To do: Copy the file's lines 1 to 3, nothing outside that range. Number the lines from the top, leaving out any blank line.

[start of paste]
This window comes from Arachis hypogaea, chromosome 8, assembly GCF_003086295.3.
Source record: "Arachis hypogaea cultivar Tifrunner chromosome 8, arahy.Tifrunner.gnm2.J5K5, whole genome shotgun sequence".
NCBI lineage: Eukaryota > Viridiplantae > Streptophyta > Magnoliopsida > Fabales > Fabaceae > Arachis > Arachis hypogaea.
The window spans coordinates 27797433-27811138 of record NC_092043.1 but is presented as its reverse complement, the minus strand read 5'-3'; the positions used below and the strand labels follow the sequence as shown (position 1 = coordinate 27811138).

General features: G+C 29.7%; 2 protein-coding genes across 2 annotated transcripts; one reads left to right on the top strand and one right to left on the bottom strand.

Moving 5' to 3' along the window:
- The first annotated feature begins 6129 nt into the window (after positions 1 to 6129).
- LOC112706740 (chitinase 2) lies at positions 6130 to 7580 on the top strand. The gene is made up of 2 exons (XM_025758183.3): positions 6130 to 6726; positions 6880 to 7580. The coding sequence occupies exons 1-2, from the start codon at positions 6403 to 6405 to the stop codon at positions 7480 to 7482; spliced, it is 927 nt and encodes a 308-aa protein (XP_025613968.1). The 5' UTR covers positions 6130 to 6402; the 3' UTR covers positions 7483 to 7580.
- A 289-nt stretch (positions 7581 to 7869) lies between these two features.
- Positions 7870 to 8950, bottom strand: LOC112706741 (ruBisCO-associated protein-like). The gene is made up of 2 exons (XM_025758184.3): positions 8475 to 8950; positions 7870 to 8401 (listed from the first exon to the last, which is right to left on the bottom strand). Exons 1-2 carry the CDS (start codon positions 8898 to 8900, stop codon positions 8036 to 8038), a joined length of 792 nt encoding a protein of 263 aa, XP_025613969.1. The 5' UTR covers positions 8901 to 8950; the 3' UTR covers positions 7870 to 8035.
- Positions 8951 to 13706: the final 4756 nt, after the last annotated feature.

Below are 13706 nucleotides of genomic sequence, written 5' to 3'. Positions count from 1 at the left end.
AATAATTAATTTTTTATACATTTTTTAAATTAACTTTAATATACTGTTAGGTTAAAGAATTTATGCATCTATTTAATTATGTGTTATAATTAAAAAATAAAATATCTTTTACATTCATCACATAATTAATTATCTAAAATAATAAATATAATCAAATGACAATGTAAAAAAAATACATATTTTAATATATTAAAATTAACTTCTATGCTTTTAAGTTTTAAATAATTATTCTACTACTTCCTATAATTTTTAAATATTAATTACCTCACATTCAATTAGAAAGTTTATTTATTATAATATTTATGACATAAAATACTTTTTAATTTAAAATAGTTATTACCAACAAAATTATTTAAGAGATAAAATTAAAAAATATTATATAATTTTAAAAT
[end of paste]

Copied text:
This window comes from Arachis hypogaea, chromosome 8, assembly GCF_003086295.3.
Source record: "Arachis hypogaea cultivar Tifrunner chromosome 8, arahy.Tifrunner.gnm2.J5K5, whole genome shotgun sequence".
NCBI lineage: Eukaryota > Viridiplantae > Streptophyta > Magnoliopsida > Fabales > Fabaceae > Arachis > Arachis hypogaea.